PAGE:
I stress these details, because this is a re-ordering of our reality on a fantastic scale.
Yet, during the rest of the movie, when Valak attacks main characters, the demon does so by physically choking them. So Valak: why not re-arrange reality again instead of going to all the trouble of actually wringing a human being's neck?
Unfortunately, the aforementioned graveyard scene pretty much ruins any sense of reality The Nun attempts to create.
First, the scene makes no sense, even if it is something Valak is capable of doing.
Why, for example, would Valak carve Burke's name on the tombstone, if the demon doesn't wish for Irene to rescue him? Burke attempts to ring a bell attached to the grave, to prove he is buried alive to his young assistant, and Valak vexes Irene by ringing all such similar bells in the graveyard, so she can't locate Burke's grave.
Okay, but you know what else would have made the priest hard to find? A tombstone that didn't have his name etched on it.
Secondly, since Valak can transport, re-arrange and create matter out of nothing, why does a wooden door stop it from wreaking havoc in the first place? Based on the demon's powers, as diagrammed in the graveyard scene, Valak could just "unwrite" the very existence of the door.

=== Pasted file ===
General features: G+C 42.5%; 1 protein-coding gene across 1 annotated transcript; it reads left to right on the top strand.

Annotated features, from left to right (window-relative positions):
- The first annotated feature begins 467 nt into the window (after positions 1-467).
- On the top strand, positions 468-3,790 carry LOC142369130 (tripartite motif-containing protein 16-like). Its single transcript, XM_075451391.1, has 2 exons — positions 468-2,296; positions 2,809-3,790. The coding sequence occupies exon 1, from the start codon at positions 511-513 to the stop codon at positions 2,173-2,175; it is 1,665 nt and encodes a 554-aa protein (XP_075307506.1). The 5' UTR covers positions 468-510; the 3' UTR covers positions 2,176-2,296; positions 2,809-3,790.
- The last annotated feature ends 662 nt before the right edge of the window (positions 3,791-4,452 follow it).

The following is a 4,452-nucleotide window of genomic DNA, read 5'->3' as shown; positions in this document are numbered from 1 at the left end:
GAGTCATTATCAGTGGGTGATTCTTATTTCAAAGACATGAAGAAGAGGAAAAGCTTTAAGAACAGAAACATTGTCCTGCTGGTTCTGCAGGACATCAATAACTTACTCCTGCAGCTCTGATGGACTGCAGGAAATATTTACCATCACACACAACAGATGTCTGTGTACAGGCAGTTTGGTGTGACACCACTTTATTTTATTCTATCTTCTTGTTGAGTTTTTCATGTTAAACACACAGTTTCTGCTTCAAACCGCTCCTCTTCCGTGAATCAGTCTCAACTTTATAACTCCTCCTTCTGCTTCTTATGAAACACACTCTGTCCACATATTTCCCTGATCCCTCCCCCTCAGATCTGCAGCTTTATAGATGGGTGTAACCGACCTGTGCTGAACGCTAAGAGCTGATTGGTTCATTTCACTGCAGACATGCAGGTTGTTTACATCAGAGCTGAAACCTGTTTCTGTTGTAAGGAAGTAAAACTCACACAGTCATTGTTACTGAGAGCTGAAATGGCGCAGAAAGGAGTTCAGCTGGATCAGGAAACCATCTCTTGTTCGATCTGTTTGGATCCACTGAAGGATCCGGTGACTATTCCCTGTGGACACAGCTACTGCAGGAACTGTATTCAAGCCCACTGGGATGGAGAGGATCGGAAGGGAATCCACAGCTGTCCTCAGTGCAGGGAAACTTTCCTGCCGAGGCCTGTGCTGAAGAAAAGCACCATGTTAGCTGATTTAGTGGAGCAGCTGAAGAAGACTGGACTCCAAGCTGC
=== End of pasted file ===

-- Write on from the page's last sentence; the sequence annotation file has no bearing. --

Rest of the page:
Why does Valak stay in the abbey? Again, based on the incredible powers on display in the cemetery scene, the demon could just relocate the abbey, through time and space, wherever it wished to go.
Finally, why does the blood of Christ stop Valak? Valak could just re-arrange matter, and use a kind of demon wind to keep the blood from splattering the Nun's face.
(And, let's face it, the blood of Christ, the movie's get-out-of-hell-free card, doesn't do its job anyway, since Valak doesn't die from it , but merely possesses another character).
The long and short of this discussion is that once The Nun gets to the wholly fantastical (and, sadly, wholly unnecessary) scene of Valak creating a "buried alive" moment for Father Burke, it never recovers any sense of reality. The graveyard scene is a jump-the-shark, nuke-the-fridge moment that the movie never overcomes.